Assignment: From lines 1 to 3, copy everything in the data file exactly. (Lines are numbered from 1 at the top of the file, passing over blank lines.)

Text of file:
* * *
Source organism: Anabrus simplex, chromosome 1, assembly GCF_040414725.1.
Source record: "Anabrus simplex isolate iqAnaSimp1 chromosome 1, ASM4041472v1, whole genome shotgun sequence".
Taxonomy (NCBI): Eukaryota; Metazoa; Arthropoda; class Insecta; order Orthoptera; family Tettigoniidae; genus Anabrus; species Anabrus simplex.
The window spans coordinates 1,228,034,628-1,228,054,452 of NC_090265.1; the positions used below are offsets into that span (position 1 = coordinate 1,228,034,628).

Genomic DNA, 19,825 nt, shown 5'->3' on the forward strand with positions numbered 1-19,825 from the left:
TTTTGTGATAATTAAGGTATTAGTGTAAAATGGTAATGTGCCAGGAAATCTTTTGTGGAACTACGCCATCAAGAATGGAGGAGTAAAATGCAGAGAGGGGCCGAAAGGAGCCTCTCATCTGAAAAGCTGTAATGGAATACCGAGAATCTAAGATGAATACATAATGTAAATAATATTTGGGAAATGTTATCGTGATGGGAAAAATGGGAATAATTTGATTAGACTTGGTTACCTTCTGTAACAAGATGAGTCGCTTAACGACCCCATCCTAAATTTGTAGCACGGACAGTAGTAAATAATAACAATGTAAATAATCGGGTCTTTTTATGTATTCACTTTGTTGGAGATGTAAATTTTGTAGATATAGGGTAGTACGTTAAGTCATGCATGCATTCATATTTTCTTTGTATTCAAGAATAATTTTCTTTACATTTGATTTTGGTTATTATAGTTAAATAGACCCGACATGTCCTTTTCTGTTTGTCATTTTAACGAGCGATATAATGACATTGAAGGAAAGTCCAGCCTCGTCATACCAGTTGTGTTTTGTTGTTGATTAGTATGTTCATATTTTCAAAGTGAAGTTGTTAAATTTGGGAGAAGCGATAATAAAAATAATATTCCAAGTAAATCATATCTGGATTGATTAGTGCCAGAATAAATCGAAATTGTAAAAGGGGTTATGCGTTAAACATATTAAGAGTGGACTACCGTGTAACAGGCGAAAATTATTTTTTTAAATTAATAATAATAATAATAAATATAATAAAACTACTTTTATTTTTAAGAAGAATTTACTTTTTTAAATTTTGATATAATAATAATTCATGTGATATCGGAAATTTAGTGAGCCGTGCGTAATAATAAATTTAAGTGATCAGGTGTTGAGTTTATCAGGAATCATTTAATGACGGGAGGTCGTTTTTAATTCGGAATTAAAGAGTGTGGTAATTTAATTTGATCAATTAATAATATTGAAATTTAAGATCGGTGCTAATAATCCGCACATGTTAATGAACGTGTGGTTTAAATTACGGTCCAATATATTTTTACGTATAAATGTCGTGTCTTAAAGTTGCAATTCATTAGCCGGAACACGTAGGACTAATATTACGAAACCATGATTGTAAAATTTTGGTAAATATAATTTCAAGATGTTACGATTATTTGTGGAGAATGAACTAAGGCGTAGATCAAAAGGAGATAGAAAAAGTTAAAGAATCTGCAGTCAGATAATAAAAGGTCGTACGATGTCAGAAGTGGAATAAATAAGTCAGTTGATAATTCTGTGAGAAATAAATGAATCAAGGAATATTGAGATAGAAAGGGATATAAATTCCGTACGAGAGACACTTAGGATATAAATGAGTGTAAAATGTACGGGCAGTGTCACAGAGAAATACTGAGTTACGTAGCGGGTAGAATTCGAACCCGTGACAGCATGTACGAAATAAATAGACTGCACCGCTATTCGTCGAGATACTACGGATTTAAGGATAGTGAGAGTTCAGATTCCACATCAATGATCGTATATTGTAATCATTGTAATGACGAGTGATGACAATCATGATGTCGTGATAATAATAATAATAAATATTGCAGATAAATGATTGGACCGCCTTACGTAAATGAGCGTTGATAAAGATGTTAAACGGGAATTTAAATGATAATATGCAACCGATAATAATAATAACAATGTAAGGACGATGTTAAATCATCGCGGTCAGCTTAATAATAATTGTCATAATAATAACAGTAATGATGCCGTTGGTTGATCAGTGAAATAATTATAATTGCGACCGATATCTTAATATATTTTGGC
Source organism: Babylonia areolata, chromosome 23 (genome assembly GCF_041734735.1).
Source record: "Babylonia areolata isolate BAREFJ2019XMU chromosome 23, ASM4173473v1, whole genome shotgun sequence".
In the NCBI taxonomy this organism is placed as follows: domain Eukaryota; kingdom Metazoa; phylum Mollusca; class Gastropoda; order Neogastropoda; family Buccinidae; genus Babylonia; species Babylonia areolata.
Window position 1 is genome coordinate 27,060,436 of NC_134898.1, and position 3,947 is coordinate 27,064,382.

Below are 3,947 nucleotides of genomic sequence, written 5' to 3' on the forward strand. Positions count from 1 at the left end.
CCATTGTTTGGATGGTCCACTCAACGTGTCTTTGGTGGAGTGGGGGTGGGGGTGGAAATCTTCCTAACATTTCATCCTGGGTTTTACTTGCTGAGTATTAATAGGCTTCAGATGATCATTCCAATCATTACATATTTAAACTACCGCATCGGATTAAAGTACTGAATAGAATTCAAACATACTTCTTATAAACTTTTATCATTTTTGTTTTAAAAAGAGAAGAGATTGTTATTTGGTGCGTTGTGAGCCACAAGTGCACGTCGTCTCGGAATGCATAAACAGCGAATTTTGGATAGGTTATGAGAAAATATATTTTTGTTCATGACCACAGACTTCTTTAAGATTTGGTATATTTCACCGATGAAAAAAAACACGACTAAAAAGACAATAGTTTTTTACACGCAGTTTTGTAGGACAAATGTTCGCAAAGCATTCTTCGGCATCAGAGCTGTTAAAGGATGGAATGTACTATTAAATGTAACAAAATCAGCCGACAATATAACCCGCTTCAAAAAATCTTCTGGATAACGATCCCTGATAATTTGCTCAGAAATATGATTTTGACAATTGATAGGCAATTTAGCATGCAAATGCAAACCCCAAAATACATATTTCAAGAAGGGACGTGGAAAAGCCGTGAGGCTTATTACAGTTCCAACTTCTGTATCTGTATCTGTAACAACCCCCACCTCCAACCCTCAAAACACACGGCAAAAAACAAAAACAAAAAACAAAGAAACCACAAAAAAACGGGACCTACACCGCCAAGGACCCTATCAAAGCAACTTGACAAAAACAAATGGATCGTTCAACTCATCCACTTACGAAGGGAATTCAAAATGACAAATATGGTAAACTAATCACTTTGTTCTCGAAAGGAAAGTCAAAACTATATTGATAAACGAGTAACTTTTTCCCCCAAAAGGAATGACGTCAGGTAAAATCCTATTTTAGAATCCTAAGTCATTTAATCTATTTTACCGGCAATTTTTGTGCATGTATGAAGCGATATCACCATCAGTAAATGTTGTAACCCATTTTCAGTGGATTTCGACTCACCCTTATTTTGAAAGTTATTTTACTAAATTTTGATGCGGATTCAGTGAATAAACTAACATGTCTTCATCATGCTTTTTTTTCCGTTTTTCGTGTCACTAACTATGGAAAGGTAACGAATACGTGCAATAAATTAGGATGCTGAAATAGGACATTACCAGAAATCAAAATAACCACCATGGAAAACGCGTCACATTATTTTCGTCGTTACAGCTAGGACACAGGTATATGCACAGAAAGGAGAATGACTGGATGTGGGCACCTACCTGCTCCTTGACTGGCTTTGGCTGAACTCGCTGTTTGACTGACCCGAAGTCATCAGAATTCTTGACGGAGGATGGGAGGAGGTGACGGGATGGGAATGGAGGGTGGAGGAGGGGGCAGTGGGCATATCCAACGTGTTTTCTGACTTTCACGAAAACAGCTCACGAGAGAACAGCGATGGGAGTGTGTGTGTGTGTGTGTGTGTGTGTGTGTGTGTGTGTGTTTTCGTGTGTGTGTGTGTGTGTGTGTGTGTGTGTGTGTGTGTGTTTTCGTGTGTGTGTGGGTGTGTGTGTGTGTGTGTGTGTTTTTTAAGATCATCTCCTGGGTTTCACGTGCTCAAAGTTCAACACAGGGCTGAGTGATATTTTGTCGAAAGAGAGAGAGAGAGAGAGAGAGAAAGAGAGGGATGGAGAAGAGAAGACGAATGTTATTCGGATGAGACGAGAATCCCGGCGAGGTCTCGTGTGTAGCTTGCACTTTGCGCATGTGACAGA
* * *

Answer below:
Source organism: Anabrus simplex, chromosome 1, assembly GCF_040414725.1.
Source record: "Anabrus simplex isolate iqAnaSimp1 chromosome 1, ASM4041472v1, whole genome shotgun sequence".
Taxonomy (NCBI): Eukaryota; Metazoa; Arthropoda; class Insecta; order Orthoptera; family Tettigoniidae; genus Anabrus; species Anabrus simplex.